What redeems you?
In my experience this is not a question Unitarian Universalists typically hear from their ministers. While there are multiple uses of the word redemption (we redeem coupons, bottles, delinquent real estate taxes, anything we’ve pawned or mortgaged, etc.) I suspect we most often encounter it as one of those haunting, traditional religious words. In Christian theology redemption blends together with atonement and salvation. I’ve never really understood it, but somehow Jesus’ death and resurrection redeem us, save us, atone for our sins.
Redemption is our ministry theme for April. As with all haunting religious words, I don’t want us to get stuck on the traditional meaning. There’s much in this world that redeems us, and that’s what I’d like to explore. I think about this in a number of ways. First, we know that from time to time we miss our mark. We make mistakes. We hurt others. We violate our own principles. We sin. Sometimes this happens in unconscious ways. Sometimes we mean for it to happen. What redeems us in such situations is our capacity to recognize our wrong-doing, to take responsibility, to apologize, to make amends, to forgive ourselves, and to accept forgiveness from others if it is offered. Redemption, in this case, moves us back into right relationship.
Second, the longer I am engaged in parish ministry, the more I am convinced we each have a calling. We each have natural gifts. We each have something about which we are passionate—something that lights us up and energizes us. But so often we remain distant from that calling, alienated from the life we long to live, unclear about what we really want to do. Or, sometimes, we know what we want to do with our lives but, for any number of reasons, we are afraid to take a new path. What redeems us in such situations is our capacity to change how we currently live in order to pursue our calling. Redemption, in this case, moves us from what may feel like a stifled and stunted life to a life full of passion and a palpable sense of freedom.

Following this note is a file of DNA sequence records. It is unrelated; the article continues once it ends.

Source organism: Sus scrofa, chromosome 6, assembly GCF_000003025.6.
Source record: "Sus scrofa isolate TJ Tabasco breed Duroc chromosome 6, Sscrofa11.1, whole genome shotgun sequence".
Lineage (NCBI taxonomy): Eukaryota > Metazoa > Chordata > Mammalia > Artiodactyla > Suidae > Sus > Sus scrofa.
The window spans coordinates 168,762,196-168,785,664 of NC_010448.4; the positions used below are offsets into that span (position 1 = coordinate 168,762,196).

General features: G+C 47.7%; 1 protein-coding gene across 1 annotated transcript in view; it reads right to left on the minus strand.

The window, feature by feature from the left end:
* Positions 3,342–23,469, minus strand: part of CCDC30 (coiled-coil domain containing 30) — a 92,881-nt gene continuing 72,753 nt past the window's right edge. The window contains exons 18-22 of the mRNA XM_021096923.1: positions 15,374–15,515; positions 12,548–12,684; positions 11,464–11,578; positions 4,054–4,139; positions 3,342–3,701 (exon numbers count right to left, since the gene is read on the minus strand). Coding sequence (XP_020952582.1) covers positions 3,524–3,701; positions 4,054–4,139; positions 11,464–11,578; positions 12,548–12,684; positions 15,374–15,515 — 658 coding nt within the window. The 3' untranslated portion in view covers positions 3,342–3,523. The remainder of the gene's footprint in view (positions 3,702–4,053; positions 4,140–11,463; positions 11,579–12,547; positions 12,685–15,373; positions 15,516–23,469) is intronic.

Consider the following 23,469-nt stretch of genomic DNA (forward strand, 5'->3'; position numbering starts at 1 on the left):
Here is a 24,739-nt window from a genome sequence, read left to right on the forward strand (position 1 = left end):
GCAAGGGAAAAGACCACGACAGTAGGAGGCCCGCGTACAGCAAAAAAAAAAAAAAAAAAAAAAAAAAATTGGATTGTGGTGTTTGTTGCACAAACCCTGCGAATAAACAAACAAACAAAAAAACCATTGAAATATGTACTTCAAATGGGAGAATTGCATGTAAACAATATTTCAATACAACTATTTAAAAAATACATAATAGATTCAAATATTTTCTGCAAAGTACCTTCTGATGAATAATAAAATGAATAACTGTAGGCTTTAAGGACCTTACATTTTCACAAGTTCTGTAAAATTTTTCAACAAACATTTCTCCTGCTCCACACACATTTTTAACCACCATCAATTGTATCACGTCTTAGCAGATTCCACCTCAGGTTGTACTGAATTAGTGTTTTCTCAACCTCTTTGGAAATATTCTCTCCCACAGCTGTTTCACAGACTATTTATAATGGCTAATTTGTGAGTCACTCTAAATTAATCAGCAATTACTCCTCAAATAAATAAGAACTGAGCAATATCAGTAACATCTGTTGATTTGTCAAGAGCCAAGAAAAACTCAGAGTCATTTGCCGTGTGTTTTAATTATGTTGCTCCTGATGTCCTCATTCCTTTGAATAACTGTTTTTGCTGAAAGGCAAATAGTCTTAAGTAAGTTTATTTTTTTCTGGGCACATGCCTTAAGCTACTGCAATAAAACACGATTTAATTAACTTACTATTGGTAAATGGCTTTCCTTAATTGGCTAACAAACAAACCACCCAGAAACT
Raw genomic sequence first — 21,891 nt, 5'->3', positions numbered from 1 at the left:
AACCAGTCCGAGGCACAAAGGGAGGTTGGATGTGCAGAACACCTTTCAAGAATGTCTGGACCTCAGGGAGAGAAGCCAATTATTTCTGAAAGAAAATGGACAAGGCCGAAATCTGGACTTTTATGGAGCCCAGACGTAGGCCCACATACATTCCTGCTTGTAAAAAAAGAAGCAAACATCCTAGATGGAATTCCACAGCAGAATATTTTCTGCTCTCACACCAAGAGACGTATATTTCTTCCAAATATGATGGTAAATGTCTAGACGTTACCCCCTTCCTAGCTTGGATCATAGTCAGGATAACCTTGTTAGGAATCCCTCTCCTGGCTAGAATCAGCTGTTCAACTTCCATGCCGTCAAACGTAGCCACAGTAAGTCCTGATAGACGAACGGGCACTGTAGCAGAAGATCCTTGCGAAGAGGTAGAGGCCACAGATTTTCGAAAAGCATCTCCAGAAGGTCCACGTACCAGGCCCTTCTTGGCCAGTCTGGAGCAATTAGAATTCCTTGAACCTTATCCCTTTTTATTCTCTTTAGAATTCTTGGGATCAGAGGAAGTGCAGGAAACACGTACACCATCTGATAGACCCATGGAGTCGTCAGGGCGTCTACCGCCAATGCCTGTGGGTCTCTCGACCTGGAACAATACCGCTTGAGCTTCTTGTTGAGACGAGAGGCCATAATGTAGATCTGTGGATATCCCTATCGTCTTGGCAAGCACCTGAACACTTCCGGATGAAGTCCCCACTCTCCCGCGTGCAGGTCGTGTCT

Finally, I look at the many varieties of injustice in the world. Human beings create unjust systems in order to perpetuate power and privilege for a few at the expense of the many. Perhaps it has always been this way. But that doesn’t make it right. What redeems us in light of the reality of injustice is our effort to subvert and transform it. What redeems us are our words and deeds that help create a more just society. Redemption, in this case, is a collective experience because justice work is always a collective process. Redemption, in this case, moves us from unjust social arrangements to the beloved community.
These are my initial reflections on our ministry theme. But my question remains: What redeems you? I’d really like to know!
Rev. Josh Pawelek